agree with all that. And I would just add, Dr.
Ruha Benjamin from Princeton was in this very
room last semester talking about abolitionist
tools for liberation– that we’ve got to learn
to build tools that work for our
collective liberation, rather than perpetuating
surveillance, and entrapment, and all that. And I would just say that I– the question that I
asked her at the time– and still my provocation for
that wonderful work that she does in the book Race
After Technology– is I don’t know that we’re going to
get to building abolitionist tools without the scaffolding
of racial literacy. I really think that
we need to build up a capacity for racial
literacy among people who are building the technology. The other thing
that I would say is that I think that the
moment we’re in right now tells us that the tech companies
over the last 20, 30 years have not demonstrated an
ability to regulate themselves. And so I think there really
needs to be actual government policies, when we get back
to having a government that makes policies
and enforces them, that regulate the tech industry. So those are my two. And I was going to ask
you just to go slightly– Sure. –forward, if I may,
before we open up, because I always think about the
shooting in Charleston, and how Dylann Roof went
into the church. So a white supremacist– he’s
radicalized on the internet, and then goes in and shoots
nine people at Bible study– similar kind of narrative
around Christchurch, this radicalization online. And we know from work of
Joan Donovan, Claire Wardle, and others that
algorithms are actually optimized to spread information
that satisfies virality. So could you just
speak a little bit more about how white
supremacy travels online, and how the technical systems
that we build enable that? Because I think that
that’s also useful, as we think about
rules and regulations and around those technology. Right. So when I was finishing
my dissertation and change that into a book–
was about 1995. And for those of you who
remember, April in 1995 is when the Murrah
Building in Oklahoma City was blown up by a
white supremacist. So this is early
days of the internet. Most people didn’t have
the internet in their homes or on their devices
walking around, but that– the description of that event
and the technology that he used, being a rented
moving truck and a bunch of fertilizer– that got posted
onto the internet. That inspired a
white supremacist killing in Oslo, Norway some 10,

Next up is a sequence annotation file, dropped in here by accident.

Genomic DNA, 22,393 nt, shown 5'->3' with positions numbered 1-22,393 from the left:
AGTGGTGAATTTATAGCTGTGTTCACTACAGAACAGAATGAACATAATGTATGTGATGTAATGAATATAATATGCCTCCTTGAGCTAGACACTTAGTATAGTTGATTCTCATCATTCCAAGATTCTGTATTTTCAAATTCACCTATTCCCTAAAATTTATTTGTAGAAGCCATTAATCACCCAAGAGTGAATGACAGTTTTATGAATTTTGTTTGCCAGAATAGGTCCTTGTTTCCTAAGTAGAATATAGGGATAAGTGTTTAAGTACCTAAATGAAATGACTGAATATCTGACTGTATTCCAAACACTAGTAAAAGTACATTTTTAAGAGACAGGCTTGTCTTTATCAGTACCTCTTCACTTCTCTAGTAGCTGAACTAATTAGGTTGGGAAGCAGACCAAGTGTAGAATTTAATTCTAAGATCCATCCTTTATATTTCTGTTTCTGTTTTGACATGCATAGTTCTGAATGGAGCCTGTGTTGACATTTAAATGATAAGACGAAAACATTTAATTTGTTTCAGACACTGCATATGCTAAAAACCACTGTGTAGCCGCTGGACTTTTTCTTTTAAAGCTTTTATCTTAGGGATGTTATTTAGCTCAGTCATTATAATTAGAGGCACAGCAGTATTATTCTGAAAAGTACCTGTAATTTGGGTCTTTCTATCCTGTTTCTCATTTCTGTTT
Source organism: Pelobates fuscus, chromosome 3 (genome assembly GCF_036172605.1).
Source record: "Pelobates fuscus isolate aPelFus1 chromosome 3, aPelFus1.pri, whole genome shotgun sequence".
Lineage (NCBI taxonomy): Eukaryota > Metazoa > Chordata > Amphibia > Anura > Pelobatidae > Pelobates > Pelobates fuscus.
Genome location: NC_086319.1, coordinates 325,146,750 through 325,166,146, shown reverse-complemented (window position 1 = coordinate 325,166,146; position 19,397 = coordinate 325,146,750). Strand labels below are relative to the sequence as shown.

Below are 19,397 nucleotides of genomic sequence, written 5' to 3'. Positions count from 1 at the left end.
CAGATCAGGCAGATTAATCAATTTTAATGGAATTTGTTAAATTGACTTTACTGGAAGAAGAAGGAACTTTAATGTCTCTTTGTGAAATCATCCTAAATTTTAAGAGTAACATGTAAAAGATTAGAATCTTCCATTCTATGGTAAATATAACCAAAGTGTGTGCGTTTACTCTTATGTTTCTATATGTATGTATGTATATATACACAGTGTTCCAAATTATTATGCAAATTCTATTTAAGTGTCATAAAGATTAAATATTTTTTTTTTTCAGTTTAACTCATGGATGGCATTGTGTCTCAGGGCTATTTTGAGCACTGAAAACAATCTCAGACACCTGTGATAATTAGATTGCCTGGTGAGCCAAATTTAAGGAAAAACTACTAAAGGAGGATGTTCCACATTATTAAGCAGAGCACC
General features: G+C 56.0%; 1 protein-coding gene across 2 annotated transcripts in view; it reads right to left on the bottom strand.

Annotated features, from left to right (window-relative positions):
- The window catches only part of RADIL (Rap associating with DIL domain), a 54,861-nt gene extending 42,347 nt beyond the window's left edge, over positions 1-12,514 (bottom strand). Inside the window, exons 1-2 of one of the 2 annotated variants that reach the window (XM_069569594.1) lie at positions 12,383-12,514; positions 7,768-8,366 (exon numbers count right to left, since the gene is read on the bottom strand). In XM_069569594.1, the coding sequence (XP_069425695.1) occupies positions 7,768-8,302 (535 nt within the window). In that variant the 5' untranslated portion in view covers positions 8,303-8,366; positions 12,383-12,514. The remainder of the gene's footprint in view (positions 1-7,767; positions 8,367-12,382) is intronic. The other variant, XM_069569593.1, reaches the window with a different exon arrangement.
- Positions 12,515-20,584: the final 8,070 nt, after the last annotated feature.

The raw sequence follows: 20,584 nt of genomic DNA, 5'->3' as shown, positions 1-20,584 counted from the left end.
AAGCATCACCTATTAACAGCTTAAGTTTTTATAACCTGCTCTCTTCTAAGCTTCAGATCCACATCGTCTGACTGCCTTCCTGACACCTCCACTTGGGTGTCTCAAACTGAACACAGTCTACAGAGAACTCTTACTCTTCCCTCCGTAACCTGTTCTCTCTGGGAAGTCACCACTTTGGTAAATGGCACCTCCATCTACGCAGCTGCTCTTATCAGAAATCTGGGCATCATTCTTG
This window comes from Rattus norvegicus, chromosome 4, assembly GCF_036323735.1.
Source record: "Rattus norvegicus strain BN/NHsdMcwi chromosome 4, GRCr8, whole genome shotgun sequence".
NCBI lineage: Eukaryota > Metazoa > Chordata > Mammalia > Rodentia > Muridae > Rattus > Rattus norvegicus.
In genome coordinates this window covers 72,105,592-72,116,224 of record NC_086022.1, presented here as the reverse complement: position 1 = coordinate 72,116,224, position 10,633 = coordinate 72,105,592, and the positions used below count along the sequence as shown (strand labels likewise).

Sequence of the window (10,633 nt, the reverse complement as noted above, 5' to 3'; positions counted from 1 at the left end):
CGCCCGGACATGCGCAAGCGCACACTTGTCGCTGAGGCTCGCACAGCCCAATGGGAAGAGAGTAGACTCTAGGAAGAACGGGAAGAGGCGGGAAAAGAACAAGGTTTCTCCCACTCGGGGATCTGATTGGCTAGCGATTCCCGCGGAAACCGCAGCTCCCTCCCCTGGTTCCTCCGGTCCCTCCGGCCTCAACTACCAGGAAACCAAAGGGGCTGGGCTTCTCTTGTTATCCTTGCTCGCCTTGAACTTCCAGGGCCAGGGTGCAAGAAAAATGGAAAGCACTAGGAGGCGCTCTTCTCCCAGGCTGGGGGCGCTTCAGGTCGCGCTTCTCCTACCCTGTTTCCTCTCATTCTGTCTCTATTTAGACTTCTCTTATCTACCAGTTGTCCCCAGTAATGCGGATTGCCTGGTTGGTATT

12 years later, and then that– specifically the
killing in Oslo, Norway inspired the killing in
Christchurch, New Zealand. And Dylann Roof was in
all of that as well, the one in Charlottesville. So the point of that
is saying that– one of the points I
made in Cyber Racism is that the spread
of white supremacy is happening globally. It’s so much easier
now than when I drove from Austin
to Montgomery to get our cars from
the Klanwatch archive. Now it’s very easy to get access
to that same kind of extremist material. And what’s happened
since about 2007, 2008 is that
algorithms have sped up the spread of that information. So like [INAUDIBLE]
was just saying, as you probably all
know, algorithms optimized for
virality, and that’s part of what happened
in Christchurch when he put the shooting
on Facebook Live and streamed it as he
was killing people. And people are drawn to
clicking on that, watching that, even if they are morally,
spiritually, physically repulsed by it. There’s still something
about the technology that compels us to click and
share horrific things that we see online. And white supremacists know
that and are exploiting it. They’re what I call
innovation opportunists. They see these back
doors and the technology, and they walk right
through them and use them for their own ends. Thank you. Thank you both. So we’ve spoken a lot. I’m hoping that this
is a conversation that we can have as family,
as a community in this room. And I would like to
open up for questions. Hi. Sorry. I’m Todd [INAUDIBLE]. I’m a journalist and
a fellow this year at Bergman Klein and
Nieman Foundation. And thanks so much for starting
this conversation– really appreciate it. I’m really curious
what type of response you’ve gotten when
you’ve talked to people at technology companies. Have they been welcoming
to this type of discussion, or have they been closed? And has it been
changing over time? I’m going to take that. It’s interesting. We talked to people
at tech companies when we were developing the
report for Data & Society, and since then, we’ve
heard from a lot of people at tech companies. There’s kind of a bimodal
distribution of responses that we hear. There’s the sort sotto
voce, on the down low– this is great, love
what you’re doing. Officially, we have no
need of this, the things that you’re speaking of here. So it’s really a
separate conversations. The sort of official
response is, we don’t need any
sort of education about racial literacy. We are doing our own thing. It’s usually implicit bias,
and we’re done after that. But people who work in HR
at some of the biggest tech companies that you would
recognize the names of, were I to name them, are
like, this is really important and we need to have this. And we also had one
person specifically– and I think maybe this
is in the report– say that the usual discussions
around diversity, equity, inclusion– DEI– they say as
a is often a cover. It’s a way to avoid
talking about race, and that the actual– very much to Dr.
Stevenson’s work, that the very word
race is racially stressful for the
majority of people that are working in tech companies. So it’s like it’s a non-starter
just because it’s so stressful to even say the word race. So the report only came
out in May last year, but one of the things that I’ve
started to see a change around is, as my work has– is turning
towards disinformation and is really facing journalists, and
people understand that I am a journalist and I know how to